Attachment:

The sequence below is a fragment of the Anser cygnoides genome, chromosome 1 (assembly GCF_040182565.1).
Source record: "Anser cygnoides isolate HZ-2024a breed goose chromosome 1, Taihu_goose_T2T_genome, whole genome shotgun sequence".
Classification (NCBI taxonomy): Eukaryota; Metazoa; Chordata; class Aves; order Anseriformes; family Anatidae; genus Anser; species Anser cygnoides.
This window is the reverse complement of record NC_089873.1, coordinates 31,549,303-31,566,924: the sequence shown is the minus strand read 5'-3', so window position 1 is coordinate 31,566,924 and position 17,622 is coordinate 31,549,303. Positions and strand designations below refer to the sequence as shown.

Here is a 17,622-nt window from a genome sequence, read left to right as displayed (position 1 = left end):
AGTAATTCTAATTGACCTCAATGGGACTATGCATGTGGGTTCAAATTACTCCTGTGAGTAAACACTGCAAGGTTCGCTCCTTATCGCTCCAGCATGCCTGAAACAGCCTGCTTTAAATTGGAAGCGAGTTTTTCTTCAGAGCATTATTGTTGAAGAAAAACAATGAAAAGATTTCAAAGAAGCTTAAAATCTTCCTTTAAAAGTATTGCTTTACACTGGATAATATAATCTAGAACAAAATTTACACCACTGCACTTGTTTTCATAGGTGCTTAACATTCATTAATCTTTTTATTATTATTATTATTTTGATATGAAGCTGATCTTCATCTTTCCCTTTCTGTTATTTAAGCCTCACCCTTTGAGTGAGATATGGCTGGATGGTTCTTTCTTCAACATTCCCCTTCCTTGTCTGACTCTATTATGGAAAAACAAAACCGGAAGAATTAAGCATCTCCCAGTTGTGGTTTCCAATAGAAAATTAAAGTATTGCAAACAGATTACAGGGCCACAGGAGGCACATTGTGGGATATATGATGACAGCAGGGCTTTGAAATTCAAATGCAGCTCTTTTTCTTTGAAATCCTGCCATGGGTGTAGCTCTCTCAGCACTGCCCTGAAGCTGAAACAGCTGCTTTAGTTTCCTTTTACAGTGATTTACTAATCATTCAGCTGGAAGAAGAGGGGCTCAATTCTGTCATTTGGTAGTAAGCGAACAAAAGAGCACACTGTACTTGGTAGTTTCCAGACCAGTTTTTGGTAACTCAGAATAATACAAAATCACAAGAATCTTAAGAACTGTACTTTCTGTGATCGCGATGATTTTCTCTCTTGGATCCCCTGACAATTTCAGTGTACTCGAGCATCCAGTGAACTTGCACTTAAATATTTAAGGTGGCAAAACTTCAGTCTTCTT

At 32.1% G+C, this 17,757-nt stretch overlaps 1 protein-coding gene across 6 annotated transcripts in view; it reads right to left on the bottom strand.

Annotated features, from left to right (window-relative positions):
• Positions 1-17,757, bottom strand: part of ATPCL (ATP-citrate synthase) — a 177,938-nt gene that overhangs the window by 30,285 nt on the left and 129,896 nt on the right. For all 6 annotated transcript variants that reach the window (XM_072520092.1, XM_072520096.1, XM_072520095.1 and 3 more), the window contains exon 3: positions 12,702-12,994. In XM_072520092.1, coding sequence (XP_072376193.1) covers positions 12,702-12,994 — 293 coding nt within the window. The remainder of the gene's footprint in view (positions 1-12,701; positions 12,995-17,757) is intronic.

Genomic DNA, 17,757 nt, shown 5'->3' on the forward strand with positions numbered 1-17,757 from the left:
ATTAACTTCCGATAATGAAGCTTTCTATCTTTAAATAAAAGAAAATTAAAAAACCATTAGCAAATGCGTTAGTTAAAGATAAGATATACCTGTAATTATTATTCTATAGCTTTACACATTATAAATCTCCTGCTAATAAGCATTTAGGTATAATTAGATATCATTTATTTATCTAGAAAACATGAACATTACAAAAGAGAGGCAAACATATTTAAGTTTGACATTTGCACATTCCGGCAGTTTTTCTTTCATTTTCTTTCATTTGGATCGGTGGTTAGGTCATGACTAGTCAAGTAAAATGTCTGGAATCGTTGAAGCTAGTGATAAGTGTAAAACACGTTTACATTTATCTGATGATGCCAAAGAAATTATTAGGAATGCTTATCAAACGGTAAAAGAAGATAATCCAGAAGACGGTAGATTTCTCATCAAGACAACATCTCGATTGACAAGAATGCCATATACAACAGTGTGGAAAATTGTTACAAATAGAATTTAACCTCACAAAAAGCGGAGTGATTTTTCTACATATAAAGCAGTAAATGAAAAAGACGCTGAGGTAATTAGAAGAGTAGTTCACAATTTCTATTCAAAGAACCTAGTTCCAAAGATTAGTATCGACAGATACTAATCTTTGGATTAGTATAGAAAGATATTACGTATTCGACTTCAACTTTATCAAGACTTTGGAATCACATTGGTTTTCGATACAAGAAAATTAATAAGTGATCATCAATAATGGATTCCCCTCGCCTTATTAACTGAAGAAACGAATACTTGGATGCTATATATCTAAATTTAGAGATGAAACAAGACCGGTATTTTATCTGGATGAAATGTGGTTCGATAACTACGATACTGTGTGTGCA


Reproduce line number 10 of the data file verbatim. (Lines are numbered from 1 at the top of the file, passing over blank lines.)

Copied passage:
Genomic DNA, 17,757 nt, shown 5'->3' on the forward strand with positions numbered 1-17,757 from the left: